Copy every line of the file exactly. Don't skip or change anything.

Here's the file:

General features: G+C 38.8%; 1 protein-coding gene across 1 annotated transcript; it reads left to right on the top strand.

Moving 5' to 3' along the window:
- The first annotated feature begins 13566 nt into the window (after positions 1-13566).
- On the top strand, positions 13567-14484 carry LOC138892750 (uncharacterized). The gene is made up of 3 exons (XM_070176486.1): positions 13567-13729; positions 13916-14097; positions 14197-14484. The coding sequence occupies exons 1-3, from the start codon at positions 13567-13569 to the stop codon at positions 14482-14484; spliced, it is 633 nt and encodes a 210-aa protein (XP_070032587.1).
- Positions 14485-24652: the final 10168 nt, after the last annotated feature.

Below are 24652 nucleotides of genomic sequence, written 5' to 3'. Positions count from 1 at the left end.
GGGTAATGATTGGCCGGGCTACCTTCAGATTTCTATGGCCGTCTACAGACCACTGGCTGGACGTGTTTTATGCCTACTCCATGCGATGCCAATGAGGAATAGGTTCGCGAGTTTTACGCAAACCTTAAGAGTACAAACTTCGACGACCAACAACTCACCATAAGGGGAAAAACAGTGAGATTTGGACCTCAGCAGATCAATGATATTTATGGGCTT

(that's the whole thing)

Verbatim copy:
General features: G+C 38.8%; 1 protein-coding gene across 1 annotated transcript; it reads left to right on the top strand.

Moving 5' to 3' along the window:
- The first annotated feature begins 13566 nt into the window (after positions 1-13566).
- On the top strand, positions 13567-14484 carry LOC138892750 (uncharacterized). The gene is made up of 3 exons (XM_070176486.1): positions 13567-13729; positions 13916-14097; positions 14197-14484. The coding sequence occupies exons 1-3, from the start codon at positions 13567-13569 to the stop codon at positions 14482-14484; spliced, it is 633 nt and encodes a 210-aa protein (XP_070032587.1).
- Positions 14485-24652: the final 10168 nt, after the last annotated feature.

Below are 24652 nucleotides of genomic sequence, written 5' to 3'. Positions count from 1 at the left end.
GGGTAATGATTGGCCGGGCTACCTTCAGATTTCTATGGCCGTCTACAGACCACTGGCTGGACGTGTTTTATGCCTACTCCATGCGATGCCAATGAGGAATAGGTTCGCGAGTTTTACGCAAACCTTAAGAGTACAAACTTCGACGACCAACAACTCACCATAAGGGGAAAAACAGTGAGATTTGGACCTCAGCAGATCAATGATATTTATGGGCTT